How changes to investor lending will affect you

16th Sep 2015By: Greville Pabst

Melbourne, the most liveable city in the world. It has a nice ring to it, don’t you think? Of course, there’s the food culture, education, and infrastructure, but it’s Melbourne’s real estate market that has homebuyers and investors lining up to get a piece of the action.

And who could blame them with a growth rate of 11.5% in the past 12 months and an annual growth rate of 7% per annum for the last decade. Right?

Enter the Australian Prudential Regulation Authority or APRA, Australia’s prudential lending watchdog. Property markets nationally have been put on notice in an effort to stymie lending risk, amid fears speculative investing in Sydney – and to a lesser extent Melbourne – is causing a property bubble.

The decisive action from APRA, and subsequently lenders, has many people asking, “what are the changes and how do they affect me?” In an effort to clear things up, let’s take a look.

Investor impacts

If you’re a would-be first-time investor, unfortunately you’re at the helm of the impact. Changes to lenders’ policies now make obtaining finance more difficult – for starters you’ll pay higher interest rates, be subject to a lower loan to value ratio (LVR), which means you’ll need a higher deposit or equity, and you’ll be subject to greater scrutiny when assessing your ability to service debt. In addition to this, some lenders no longer account for a property’s rental income when assessing mortgage serviceability, while others may request additional security.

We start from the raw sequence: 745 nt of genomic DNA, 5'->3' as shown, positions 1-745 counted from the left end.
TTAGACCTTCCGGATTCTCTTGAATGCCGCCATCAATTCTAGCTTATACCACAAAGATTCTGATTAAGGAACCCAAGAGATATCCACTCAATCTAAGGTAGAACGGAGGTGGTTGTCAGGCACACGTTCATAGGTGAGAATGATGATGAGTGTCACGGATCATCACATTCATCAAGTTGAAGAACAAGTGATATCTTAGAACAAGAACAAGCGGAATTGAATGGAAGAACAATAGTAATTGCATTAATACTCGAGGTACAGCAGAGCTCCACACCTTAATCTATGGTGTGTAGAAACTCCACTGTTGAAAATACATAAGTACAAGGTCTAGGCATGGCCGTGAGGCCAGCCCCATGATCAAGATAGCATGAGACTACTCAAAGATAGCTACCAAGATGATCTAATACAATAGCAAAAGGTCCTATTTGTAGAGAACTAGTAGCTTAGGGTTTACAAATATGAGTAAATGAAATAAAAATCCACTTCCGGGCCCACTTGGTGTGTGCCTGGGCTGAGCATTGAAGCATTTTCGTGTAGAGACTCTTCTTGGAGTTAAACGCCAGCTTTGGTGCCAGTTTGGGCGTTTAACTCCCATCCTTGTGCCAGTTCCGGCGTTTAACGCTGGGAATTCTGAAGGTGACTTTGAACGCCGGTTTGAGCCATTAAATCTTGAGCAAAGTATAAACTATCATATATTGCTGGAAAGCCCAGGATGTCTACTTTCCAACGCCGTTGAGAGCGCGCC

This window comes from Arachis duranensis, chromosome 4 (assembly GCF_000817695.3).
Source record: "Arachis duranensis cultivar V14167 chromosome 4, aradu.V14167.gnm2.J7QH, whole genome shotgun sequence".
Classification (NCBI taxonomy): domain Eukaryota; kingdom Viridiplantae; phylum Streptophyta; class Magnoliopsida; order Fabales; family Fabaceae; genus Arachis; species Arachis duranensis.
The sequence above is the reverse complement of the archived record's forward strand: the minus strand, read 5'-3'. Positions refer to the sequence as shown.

Naturally, these hurdles first assume the bank hasn’t already met their growth target for investor lending, which would mean they couldn’t accept new business.

If you’re an existing investor, things aren’t so bad. Sure you’ll likely pay a slightly higher interest rate too, but you may be able to skirt tougher restrictions regarding LVRs by using equity in existing assets. Your lending track record may also benefit – or hinder – your demonstrated ability to service debt and grow your portfolio.

Then there’s those considering buying property within a self-managed superannuation fund. Obtaining finance could prove problematic under new conditions, particularly with some institutions withdrawing this type of lending altogether.

Homebuyer impacts

Homebuyers are the clear winner from recent changes. They’re receiving some pretty attractive interest rates – the banks’ way of recouping business lost from investors.

But, it’s not all rosy. Some lenders are now stress-testing loan applicants, both investors and homebuyers, at interest rates of 8%, to limit the banks’ exposure when interest rates inevitably rise down the track.

While new lending conditions will make obtaining finance more difficult for some buyers in the future, they are having an immediate impact on buyers currently awaiting settlement – namely for property bought off the plan and house and land packages, due to the disparity between contract price and market value.

The resulting funding gap from these sometimes higher risk properties, plus tighter lending conditions means buyers may be unable to fund their purchase, losing a substantial deposit in the process.

The bottom line

There’s no debating prudential lending practises are important for economic stability, but it may not be without consequence to market performance in the long run, particularly for Australia’s poorer performing housing markets. But, fortunately for the most liveable city in the world, there’s been relatively little sign of easing in activity from Melbourne buyers with markets expected to improve further this spring.

To avoid dismay as the impact is realised, would-be buyers, and those awaiting settlement, are urged to reassess their financial circumstances to ensure they meet the requirements of the new lending guidelines.

By Greville Pabst, CEO, WBP Property Group.